These cards usually have lower annual fees than the mid and upper-tier airline cards and a higher point-per-dollar accumulation rate. Capital One, for example, offers their Venture One card with no annual fee and 1.25 “miles” per-dollar for any purchase. For $95/year their Venture card provides 2 miles per-dollar. The card you choose would depend on annual spending (for example, it one would need more than $12,667 on the card each year for the Venture to make more sense than the Venture One) but either way it’s nice to accumulate money for travel while making purchases you’re already making.

Because the “miles” of these cards are not tied to any airline, they allow the holder to travel with whatever airline they wish at any amount you wish. You do not have to wait to accumulate the full mile price for a frequent flier ticket or wait for frequent flier flights to be discounted. However because they are not tied to any airline, they usually do not offer any airline-specific perks such as waived baggage fees or priority boarding.

Pros

  • Can be used to reimburse any purchase, travel-related or otherwise
  • Usually cheaper annual fees and more points/dollar than airline-specific cards
  • Not tied to any airline

Cons

  • Does not provide airline perks such as baggage fee reimbursements
  • Because miles are not tied to any airline, does not help with frequent flier sales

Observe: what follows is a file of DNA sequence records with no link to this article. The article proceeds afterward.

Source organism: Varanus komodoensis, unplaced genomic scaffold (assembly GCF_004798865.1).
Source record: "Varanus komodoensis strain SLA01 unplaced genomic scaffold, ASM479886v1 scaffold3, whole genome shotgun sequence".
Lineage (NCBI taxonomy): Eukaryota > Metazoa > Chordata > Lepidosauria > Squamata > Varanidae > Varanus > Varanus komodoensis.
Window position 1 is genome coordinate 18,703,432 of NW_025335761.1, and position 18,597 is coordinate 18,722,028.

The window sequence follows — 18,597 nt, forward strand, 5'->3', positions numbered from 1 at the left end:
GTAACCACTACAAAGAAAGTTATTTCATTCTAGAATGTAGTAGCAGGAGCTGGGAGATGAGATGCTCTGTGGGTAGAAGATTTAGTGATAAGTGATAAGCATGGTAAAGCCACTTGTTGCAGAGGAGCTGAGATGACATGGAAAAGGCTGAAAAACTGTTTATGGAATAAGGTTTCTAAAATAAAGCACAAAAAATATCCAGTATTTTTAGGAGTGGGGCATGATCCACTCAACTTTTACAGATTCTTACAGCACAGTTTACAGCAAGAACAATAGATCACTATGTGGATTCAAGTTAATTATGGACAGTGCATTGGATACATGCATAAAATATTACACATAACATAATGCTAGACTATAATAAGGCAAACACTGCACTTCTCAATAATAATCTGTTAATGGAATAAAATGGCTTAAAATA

Travel Rewards Cards

The third category of cards are true travel rewards cards. American Express provides cards that accumulate Membership Rewards points that can be used for travel and travel perks. For example the Amex Platinum Card offers the following:

American Express credit card
  • Access 1,200+ airport lounges across 130 countries, including the amazing Centurion lounges.
  • Up to $200 Uber Savings Annually.
  • Up to $200 Airline Fee Credit.
  • Up to $100 fee credit for Global Entry or TSA PreCheck.
  • Up to $100 annual Saks Fifth Avenue credit

Additionally, the card offers earning bonus on select streaming subscriptions and wireless phone service, bonus points for hotel reservations, preferred seating for select cultural and sporting events (based on availability), and more.

These cards offer hefty rewards but often at a hefty price. The Amex card referenced above costs $550/year, but if you were to use the benefits it can pay for itself.

Pros

  • Generous travel-related rewards

Cons

  • High annual fees
  • American Express is not as widely accepted as the other card types

General Considerations

Whichever card type you choose there are some general tips everyone should be aware of.

Free Credit Monitoring 

Credit card acceptance is heavily dependent on credit scores; the semi-secret formula used to rank how effectively a person manages debt. Checking your score once a month or so allows you to see how creditworthy banks think you are and provides an opportunity to ensure your information is correct prior to applying for a card or a loan.

Each of the three credit bureaus offer free yearly score checks and there are some paid services that provide access to your score. I suggest using CreditKarma.com, a free site that provides weekly updates to your score with access from two of the three bureaus. The site is free because it provides solicitations for credit cards and insurance based on your score which is a small price to pay for the valuable information.